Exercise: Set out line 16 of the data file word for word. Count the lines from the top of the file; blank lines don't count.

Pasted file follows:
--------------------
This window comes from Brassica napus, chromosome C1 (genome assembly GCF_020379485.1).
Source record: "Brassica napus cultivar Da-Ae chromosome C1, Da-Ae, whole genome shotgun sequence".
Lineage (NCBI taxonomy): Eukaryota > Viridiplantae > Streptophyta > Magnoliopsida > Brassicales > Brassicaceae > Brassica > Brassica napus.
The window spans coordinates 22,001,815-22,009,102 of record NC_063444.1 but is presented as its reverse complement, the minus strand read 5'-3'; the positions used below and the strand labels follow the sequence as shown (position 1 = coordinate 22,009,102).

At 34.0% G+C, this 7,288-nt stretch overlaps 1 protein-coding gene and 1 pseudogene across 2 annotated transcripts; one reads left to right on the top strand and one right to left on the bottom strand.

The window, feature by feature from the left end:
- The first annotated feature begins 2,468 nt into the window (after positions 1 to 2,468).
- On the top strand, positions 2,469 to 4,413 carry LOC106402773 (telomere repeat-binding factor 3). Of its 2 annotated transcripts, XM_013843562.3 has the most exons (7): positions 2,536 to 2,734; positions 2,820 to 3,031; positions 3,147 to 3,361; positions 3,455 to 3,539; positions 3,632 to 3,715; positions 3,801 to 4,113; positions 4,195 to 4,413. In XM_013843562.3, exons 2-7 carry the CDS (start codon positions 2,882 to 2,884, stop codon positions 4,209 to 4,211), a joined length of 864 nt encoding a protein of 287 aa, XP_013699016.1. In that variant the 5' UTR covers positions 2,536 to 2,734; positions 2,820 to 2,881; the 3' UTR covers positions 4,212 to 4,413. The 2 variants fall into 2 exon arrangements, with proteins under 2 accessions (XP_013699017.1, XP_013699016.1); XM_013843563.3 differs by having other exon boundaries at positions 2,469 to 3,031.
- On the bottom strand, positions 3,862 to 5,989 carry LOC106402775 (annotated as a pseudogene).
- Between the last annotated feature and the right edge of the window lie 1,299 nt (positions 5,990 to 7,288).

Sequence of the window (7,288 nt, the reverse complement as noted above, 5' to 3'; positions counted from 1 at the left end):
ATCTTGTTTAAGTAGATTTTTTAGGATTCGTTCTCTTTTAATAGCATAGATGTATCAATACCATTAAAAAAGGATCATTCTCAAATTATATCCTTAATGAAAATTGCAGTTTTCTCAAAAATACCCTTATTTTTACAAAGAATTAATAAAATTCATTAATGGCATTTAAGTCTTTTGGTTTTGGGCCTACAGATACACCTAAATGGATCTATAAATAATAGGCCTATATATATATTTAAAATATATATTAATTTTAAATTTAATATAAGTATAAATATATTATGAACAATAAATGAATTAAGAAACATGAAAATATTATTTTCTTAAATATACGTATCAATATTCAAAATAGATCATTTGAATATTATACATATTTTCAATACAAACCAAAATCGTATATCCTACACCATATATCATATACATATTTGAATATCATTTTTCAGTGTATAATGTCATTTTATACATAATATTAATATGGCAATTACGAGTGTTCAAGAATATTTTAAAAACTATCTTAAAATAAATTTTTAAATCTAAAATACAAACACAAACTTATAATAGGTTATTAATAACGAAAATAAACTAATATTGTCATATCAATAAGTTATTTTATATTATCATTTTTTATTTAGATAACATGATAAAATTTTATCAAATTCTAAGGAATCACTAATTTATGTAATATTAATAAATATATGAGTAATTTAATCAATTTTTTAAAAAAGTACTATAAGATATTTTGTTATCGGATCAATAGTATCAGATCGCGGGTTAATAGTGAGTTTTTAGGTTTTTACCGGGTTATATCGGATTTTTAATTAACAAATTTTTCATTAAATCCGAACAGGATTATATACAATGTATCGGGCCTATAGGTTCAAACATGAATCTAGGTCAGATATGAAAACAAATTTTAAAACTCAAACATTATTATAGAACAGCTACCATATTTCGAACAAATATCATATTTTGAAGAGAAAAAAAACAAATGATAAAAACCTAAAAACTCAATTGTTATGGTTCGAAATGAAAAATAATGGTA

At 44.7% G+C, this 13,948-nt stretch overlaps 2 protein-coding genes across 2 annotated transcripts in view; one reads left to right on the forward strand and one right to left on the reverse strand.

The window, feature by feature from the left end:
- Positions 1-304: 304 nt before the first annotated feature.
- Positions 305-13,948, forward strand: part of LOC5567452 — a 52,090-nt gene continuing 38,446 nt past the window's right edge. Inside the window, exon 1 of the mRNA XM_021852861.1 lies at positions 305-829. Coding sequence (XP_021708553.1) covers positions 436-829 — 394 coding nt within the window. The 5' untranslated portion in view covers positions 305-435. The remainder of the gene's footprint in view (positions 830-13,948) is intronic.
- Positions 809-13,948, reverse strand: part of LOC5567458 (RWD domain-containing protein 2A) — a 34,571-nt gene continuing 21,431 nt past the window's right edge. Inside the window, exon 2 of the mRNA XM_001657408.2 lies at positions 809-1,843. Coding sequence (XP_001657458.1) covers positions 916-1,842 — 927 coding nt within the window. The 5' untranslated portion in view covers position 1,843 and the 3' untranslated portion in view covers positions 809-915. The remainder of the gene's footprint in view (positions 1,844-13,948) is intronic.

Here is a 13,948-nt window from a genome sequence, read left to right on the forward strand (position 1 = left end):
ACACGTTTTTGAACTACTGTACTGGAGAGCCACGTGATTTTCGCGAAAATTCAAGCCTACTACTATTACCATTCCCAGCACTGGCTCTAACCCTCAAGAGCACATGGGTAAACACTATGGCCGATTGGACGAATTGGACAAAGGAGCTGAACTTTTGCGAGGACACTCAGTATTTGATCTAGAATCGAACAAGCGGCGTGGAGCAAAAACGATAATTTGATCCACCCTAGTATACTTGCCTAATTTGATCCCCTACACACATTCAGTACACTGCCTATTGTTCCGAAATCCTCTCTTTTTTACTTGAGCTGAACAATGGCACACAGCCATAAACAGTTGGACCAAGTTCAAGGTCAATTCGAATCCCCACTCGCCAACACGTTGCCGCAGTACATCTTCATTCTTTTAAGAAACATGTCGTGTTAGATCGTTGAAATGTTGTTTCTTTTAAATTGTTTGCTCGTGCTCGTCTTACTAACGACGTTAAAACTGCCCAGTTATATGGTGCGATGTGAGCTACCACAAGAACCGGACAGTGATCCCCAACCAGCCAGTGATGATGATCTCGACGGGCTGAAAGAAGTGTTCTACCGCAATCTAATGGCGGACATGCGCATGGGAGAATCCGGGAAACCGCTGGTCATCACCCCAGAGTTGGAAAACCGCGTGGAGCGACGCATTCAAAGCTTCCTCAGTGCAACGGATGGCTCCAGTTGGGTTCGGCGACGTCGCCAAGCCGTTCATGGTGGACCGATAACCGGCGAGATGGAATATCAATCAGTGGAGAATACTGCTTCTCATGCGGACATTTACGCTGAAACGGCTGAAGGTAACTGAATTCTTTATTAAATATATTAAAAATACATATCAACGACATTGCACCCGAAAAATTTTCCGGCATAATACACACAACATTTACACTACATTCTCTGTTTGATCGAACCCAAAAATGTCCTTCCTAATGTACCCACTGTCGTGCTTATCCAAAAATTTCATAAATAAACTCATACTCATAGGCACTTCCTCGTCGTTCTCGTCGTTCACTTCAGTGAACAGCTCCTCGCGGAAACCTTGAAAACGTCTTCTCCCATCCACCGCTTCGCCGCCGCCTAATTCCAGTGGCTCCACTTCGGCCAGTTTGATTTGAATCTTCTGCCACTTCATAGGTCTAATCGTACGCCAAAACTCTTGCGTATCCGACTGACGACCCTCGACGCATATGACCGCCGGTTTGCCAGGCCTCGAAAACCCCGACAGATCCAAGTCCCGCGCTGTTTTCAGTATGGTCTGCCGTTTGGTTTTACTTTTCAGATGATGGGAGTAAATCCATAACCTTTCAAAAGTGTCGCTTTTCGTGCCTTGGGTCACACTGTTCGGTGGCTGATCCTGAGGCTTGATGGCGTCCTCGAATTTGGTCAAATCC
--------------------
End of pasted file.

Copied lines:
- Positions 305-13,948, forward strand: part of LOC5567452 — a 52,090-nt gene continuing 38,446 nt past the window's right edge. Inside the window, exon 1 of the mRNA XM_021852861.1 lies at positions 305-829. Coding sequence (XP_021708553.1) covers positions 436-829 — 394 coding nt within the window. The 5' untranslated portion in view covers positions 305-435. The remainder of the gene's footprint in view (positions 830-13,948) is intronic.